On March 5, the Alzheimer's Association released its annual Facts and Figures report, a compilation of the latest statistics on Alzheimer’s disease in the U.S. Besides summing up prevalence, mortality and morbidity, and costs of caregiving, the 70-page document features a special section highlighting the paucity of routine cognitive screening in primary care. While 80 to 90 percent of patients and primary care physicians voice support for regular memory tests, only half of physicians assess patients older than 65, which translates into 16 percent of seniors being routinely screened. The report examines the reasons behind the deficit and proposes ways to correct it.

  • Most seniors and physicians agree that cognitive screening is important.
  • Only one in six patients reports routine monitoring of his or her memory.
  • The report highlights a gap between expectations and current numbers.

Regular cognitive assessments can indicate Alzheimer’s or other dementias early in the disease course. This can be helpful not just for life planning, but for enrolling in trials for potential treatments, for safety purposes, and to allow patients and families time to seek more information. Yearly cognitive checkups are covered by Medicare as part of the Annual Wellness Visit, a benefit included in the Affordable Care Act passed in 2010, but since then few have availed themselves of the provision. To find out why, the Alzheimer’s Association commissioned surveys for physicians and qualifying older adults.

About 1,950 patients and 1,000 physicians completed the surveys. At first, responses suggested that cognitive tests might be common. More than 90 percent of primary care physicians claimed it was important to examine patients for thinking and memory problems. Seniors agreed, with 82 percent saying their cognitive health should be monitored. However, these expectations belie what happens in practice. Only 47 percent of doctors reported routinely evaluating older patients for cognition, and just 16 percent of seniors report being tested during regular checkups. Routine screenings for other disorders such as cancer, diabetes, hypertension, and hypercholesterolemia received far greater attention (see image below).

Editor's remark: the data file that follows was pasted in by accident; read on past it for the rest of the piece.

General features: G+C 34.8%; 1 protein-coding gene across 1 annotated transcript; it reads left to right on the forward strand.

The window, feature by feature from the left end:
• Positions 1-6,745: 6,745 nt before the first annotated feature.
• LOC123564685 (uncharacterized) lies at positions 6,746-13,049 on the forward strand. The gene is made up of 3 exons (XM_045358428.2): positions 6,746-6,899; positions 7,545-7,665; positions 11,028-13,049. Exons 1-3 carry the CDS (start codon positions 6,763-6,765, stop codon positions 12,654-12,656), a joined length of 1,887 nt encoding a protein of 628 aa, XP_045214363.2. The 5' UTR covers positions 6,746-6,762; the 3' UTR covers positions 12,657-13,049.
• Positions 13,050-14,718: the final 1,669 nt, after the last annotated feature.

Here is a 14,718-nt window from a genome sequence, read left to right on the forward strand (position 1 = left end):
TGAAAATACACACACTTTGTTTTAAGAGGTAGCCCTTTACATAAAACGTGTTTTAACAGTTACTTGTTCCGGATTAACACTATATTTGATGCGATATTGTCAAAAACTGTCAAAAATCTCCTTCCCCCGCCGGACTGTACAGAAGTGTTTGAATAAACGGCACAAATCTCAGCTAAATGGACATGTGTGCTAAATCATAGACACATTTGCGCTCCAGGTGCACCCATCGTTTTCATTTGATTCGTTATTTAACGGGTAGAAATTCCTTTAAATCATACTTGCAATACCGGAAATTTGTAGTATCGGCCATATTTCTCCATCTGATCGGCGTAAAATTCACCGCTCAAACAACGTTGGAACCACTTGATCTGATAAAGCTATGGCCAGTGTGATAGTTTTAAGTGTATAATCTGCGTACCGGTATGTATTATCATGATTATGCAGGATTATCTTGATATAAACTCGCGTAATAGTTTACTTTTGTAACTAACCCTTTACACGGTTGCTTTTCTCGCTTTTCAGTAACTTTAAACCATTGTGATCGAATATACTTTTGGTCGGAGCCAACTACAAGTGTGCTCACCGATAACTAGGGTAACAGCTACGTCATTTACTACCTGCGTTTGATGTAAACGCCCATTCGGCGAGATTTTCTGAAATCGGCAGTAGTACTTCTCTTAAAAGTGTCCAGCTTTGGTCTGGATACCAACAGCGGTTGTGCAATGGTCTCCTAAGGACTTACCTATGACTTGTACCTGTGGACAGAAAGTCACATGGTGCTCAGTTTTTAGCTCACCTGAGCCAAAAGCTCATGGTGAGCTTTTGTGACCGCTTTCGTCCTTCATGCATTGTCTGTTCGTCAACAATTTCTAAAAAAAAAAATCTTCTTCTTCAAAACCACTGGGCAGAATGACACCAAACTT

Low Priority. Few seniors are assessed for memory or thinking (right). [Courtesy of Alzheimer’s Association.]

Why the gap? The surveys revealed a massive disconnect between doctors and patients as to whom they consider responsible for initiating the conversation about cognitive health. Most patients think doctors should suggest testing if they think it necessary, and only one in seven older adults broaches the topic first. However, many doctors initiate testing only if the patient, a family member, or a caregiver voices concern. Doctors also cite resistance from patients, or lack of time during a routine checkup, as reasons not to conduct regular tests. Two-thirds of patients don’t know the tests are covered by Medicare. Less than one-third of survey respondents knew about the annual wellness visit, and less than a fifth of beneficiaries had ever made use of it.

However, there are signs that doctors are ready to give cognitive screening more priority. Upward of 91 percent of those surveyed indicated that they would gladly accept more information about good tools to use and how to use them efficiently, as well as next steps to take when cognitive problems are found.

Other sections of Facts and Figures reported that the prevalence of Alzheimer’s ticked up this year, with an estimated 5.8 million people in the U.S. living with the disease, up from 5.7 million in 2018. That number is expected to nearly triple by 2050, and send costs of long-term, hospice, and nursing care from a current $290 billion to $1.1 trillion. The number of deaths from Alzheimer’s increased 145 percent from 2000 to 2017. According to the Centers for Disease Control and Prevention, 121,417 people died, though that number is likely an underestimate given that more acute conditions are often listed on death certificates.—Gwyneth Dickey Zakaib


  1. Less than two years ago I went to visit my native country, Peru, where I needed to sign some legal documents. Because of my age I was required to have a cognitive screening by a neurologist, psychiatrist, or gerontologist; the reasons were to make sure that I was not being exploited as well as to assess my mental capacities. Considering that many elderly individuals are victims of unscrupulous people, which frequently results in financial and emotional damage, that kind of testing is sound and beneficial, not only medically but, just as importantly, legally.

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External Citations

  1. Facts and Figures

Further Reading